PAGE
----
The declaration and description must be filed with the concerned Land Titles Office where the condominium is to be registered for review prior to registration.
Further, the developer according to the Condominium Act, 1998, S.O. 1998, C. 19 (“Act”) must provide the purchasers with a disclosure statement and a proposed budget for the first year of operation of the condominium. The developer may consult their solicitor to prepare the disclosure statement and hire a condominium property management company for the preparation of the budget. With the agreement of purchase and sale, the developer must provide the purchasers with these documents, and the purchasers within the later of 10 days after the date a copy of the accepted agreement is received may rescind the agreement and receive a refund of all deposit monies, with interest from the date monies are paid to the developer. In the case of any material change to disclosure materials, a further rescission period may arise.
Additionally, the declaration has a number of schedules that are to be signed by the solicitor, architect, surveyor, mortgagees (if there is any registered mortgage) and before it can be registered it must be signed by the developer. In the case of a common element condominium, there is an additional schedule to be signed by the owner (s) and mortgagees (s) (if any) of the proposed parcels of tied land.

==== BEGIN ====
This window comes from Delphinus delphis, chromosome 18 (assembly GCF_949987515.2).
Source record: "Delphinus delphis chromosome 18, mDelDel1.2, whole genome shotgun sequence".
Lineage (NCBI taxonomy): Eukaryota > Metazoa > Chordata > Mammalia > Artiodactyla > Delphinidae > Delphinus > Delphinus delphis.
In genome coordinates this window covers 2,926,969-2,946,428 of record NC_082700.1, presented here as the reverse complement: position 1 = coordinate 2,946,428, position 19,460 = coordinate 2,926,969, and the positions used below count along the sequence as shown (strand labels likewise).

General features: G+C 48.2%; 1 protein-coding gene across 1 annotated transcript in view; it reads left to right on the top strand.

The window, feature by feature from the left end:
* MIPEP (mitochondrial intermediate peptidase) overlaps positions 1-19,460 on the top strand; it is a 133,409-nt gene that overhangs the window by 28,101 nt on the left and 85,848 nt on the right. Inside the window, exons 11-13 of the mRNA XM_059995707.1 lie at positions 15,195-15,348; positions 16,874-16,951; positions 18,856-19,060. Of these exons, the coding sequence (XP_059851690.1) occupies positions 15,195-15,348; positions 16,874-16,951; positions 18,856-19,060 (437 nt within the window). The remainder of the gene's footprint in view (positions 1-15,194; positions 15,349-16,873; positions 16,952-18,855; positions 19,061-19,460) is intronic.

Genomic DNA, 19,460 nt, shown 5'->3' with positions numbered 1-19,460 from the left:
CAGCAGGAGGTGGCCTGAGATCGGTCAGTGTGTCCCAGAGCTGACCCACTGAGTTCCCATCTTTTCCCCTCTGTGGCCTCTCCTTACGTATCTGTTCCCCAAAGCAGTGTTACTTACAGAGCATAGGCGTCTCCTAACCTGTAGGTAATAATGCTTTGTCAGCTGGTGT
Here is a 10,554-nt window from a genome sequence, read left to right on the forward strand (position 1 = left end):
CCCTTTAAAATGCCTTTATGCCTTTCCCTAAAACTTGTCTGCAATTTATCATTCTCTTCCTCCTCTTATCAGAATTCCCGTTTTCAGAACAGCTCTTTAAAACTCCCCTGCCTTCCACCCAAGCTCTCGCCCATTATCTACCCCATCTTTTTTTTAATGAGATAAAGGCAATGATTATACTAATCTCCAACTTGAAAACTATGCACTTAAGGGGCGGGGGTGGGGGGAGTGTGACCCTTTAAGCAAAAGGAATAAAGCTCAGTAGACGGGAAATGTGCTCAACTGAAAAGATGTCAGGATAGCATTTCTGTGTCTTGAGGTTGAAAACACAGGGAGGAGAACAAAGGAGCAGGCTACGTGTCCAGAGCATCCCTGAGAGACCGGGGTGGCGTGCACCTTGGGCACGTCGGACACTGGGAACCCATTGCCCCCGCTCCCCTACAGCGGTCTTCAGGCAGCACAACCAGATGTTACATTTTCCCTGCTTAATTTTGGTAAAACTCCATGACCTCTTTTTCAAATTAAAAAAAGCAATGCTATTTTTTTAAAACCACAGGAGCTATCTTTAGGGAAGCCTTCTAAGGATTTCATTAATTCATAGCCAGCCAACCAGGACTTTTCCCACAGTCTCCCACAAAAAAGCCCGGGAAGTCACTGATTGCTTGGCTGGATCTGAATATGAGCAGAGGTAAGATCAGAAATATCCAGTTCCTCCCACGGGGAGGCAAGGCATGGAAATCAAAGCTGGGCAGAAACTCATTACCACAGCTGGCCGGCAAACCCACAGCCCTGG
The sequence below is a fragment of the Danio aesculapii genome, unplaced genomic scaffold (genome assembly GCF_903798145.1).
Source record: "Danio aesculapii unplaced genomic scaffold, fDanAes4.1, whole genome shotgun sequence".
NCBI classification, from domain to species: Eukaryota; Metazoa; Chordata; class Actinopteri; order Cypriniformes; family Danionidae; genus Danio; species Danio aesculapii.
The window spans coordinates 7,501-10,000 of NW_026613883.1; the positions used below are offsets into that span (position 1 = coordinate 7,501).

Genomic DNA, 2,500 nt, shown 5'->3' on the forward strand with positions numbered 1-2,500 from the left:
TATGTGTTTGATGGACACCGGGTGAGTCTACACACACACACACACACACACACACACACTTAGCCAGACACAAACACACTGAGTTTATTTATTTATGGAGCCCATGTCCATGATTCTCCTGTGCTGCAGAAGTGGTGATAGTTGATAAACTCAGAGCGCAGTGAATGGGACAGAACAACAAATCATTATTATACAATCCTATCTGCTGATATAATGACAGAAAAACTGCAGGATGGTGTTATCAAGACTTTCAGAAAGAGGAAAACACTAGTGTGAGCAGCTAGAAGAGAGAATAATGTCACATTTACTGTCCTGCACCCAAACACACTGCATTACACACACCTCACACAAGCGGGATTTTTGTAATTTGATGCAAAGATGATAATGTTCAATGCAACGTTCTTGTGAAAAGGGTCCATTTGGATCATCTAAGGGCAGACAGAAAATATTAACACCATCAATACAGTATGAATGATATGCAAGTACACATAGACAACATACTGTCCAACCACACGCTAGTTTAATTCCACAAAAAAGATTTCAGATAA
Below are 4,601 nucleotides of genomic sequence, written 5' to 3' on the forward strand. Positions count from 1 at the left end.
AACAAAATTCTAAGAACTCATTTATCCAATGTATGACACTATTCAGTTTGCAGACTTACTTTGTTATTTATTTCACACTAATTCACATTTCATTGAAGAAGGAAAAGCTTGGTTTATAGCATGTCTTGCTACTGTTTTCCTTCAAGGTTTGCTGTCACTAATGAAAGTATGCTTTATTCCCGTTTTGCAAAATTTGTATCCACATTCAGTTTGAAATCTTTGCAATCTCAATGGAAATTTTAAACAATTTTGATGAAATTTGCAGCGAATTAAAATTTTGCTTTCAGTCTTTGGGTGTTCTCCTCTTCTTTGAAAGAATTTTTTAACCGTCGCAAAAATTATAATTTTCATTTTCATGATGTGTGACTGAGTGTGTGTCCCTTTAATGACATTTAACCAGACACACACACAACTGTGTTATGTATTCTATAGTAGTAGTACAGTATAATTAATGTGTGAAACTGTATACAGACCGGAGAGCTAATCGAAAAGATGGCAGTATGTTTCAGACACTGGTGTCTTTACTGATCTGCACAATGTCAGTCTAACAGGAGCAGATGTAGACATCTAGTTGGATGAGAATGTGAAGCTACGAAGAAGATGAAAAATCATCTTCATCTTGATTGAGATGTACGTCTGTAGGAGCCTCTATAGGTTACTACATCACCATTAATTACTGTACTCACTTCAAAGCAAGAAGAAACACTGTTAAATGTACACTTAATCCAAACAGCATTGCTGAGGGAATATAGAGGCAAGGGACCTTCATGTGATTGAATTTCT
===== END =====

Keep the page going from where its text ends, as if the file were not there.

The local municipal authority and other agencies to which the draft plan was circulated may impose conditions before approving the plan for registration. A great deal of work may be involved to clear such conditions; therefore, the developer may consider hiring a specialized condominium lawyer to deal with the comments and conditions imposed. Once the conditions are satisfied the developer will provide the appropriate authorities with the final condominium plan (description) for execution along with which a letter drafted by a solicitor, may be sent specifying as to how each condition has been satisfied.
Once the appropriate authority is satisfied, they will sign the final copy of the plan and deliver it to the concerned Land Titles Office to be registered. The Condominium on registration of declaration and description comes into existence.